How to Speed Up Amazon ECS Container Deployments
Amazon Elastic Container Service (Amazon ECS) is a fully managed container orchestration service that makes it easy for you to deploy, manage and scale containerized applications. Although ECS is a managed service and hides many complexities under the hood, there have been many cases where startups have not been able to take full advantage of ECS due to slow deployments. In this article, we will share some tips to improve deployment speed on ECS. We will try to cover both EC2 tasks and Fargate tasks.
Morgan PerryApril 20, 2022 · 7 min read
An average web application usually does not take very long to set up and run on ECS. You download the project from a repository, install its dependencies, build the source code, and launch it. So what is causing delays in the deployments? Here are a couple of reasons:
- The EC2 instances/Fargate tasks that the ECS cluster manages, need to re-download the latest docker image from the ECR repository. These images vary in size, depending on how large the application is, and its many dependencies. Needless to say, the bigger the image is, the more time it will take. After finishing the download, the task instances need to get the Docker image up and running, which takes additional time.
- Whenever a new task instance is initialized, it needs to pass a set of health checks in order to be marked as healthy and fully deployed. During this period, ECS cluster will keep running the old task instances in parallel to the newly created ones until the new ones have passed the health checks to prevent downtime. How quickly the new task instances get labeled as healthy and how fast the new task instances replace the old ones, depends on the configuration of your health checks. It also depends on how many free resources you have available on the ECS cluster.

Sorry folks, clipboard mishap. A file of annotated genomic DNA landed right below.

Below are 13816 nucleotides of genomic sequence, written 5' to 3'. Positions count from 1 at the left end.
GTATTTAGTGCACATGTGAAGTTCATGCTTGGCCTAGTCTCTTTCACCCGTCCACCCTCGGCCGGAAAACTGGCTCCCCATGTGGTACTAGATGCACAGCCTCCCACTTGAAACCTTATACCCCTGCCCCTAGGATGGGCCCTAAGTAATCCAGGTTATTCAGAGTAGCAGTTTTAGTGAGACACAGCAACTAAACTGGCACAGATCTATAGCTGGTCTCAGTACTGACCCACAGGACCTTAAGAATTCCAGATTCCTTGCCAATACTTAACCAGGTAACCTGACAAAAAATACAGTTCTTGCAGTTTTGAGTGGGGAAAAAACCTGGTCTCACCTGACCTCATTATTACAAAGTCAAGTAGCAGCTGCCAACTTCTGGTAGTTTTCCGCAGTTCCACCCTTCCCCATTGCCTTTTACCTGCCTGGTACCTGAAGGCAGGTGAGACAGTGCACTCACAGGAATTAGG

- Shutting down tasks can also take time. When we run an ECS Service Update, a SIGTERM signal is sent to all running containers. You need to make sure to drain any remaining resources before completely shutting down the service.
Following are some tips that can help you speed up your Amazon ECS deployments.
As you can see in the below diagram, the load balancer periodically sends health checks to the Amazon ECS container. The Amazon ECS agent monitors and waits for the load balancer to report on the containers being healthy. It does this before it considers the container to be in a healthy status.
Find below two load balancer health check settings that you can tweak to improve speed. Let’s look at the default settings first, and then we will suggest how we can change these values to reduce latency.
The default settings for target group health checks are:
- HealthCheckIntervalSeconds: 30 seconds
- HealthyThresholdCount: 5